Lenses can form images of the objects placed in front of them. Images can be described as:
● Real – The light rays converge and meet each other at a point, which means that the image can be projected onto a screen.
● Virtual – The light rays diverge away from a point, so the light rays do not meet. However, they appear to meet behind the lens. Virtual Images cannot be projected onto a screen.
● Magnified – The image formed is larger than the object
● Diminished – The image formed is smaller than the object
● Upright – The image formed is the same way up as the object
● Inverted – The image formed is upside down compared to the object. Note: Real images are always inverted
We can use ray diagrams to understand how lenses work and to identify the location of the image formed.
In a ray diagram, a convex lens is represented by a vertical line with outward-facing arrows on either end to resemble its shape.
A concave lens is drawn as a vertical line with arrows pointing inwards. This is to resemble the shape of a concave lens.
1. Draw a line from the top of the object, parallel to the axis. Once the line reaches the lens, refract it through the focal point.
2. Draw a line from the top of the object through the focal point before it reaches the lens. Once the line reaches the lens, refract the ray so it is parallel to the axis.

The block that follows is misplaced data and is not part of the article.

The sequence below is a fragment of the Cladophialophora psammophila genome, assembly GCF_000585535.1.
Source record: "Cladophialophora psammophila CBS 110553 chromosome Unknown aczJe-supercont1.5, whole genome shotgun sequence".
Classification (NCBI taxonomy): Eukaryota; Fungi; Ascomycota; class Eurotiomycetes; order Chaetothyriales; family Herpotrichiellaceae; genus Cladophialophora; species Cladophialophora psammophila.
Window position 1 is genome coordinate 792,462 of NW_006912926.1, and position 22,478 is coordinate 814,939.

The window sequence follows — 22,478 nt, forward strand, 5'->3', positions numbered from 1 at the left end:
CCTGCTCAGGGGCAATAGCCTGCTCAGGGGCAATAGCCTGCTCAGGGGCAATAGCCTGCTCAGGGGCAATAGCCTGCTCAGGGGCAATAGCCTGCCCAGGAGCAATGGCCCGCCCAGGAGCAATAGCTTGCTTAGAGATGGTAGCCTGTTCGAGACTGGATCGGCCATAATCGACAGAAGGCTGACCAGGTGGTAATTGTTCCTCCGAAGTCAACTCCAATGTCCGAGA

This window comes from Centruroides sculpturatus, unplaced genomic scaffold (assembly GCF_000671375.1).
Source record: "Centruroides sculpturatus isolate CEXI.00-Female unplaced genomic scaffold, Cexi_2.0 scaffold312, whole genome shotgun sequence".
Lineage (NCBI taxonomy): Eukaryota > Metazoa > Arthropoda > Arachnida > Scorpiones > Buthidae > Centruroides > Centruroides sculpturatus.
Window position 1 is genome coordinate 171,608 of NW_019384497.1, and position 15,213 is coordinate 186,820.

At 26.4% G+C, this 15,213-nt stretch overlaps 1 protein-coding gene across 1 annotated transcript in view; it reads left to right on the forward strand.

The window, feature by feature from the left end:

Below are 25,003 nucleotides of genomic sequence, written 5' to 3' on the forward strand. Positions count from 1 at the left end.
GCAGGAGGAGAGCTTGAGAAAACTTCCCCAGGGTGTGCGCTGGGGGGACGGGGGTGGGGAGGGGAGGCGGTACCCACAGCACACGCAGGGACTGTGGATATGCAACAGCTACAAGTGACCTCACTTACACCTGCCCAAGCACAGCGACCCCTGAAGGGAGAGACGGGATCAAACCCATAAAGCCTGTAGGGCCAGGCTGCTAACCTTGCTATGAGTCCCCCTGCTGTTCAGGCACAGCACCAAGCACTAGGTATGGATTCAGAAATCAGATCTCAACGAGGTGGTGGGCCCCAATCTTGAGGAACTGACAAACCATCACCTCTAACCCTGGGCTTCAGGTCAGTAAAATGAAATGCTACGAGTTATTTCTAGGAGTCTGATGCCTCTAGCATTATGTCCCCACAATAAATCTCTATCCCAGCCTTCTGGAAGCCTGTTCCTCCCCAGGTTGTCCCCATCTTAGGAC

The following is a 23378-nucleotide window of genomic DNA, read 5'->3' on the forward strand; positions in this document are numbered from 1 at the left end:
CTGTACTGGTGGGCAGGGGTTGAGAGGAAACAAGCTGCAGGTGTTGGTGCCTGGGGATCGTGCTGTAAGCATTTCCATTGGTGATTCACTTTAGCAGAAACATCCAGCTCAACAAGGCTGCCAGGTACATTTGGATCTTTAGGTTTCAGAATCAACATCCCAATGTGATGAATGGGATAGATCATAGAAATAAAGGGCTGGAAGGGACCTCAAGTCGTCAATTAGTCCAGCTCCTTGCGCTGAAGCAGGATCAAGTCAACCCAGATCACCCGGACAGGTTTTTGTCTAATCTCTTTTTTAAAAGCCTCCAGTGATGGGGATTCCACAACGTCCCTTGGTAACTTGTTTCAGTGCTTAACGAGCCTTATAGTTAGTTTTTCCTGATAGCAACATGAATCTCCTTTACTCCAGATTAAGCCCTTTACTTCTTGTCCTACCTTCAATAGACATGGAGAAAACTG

3. Draw a line from the top of the object, through the centre of the lens.
If an object is placed at a greater distance than the focal length from the lens, then the convex lens will produce a real image. However, the convex lens will produce a virtual image if the object is placed closer to the lens than the focal length.
Both cameras and human eyes use convex lenses. The ray diagram below illustrates a distant object positioned at more than twice the focal length from the lens.
The image is:
A magnifying glass uses a convex lens to produce an enlarged image when the object is placed at a distance less than its focal length. The ray diagram below illustrates this scenario.
The image is:
A concave lens always produces an image that is:
Below is an example of a ray diagram for a concave lens.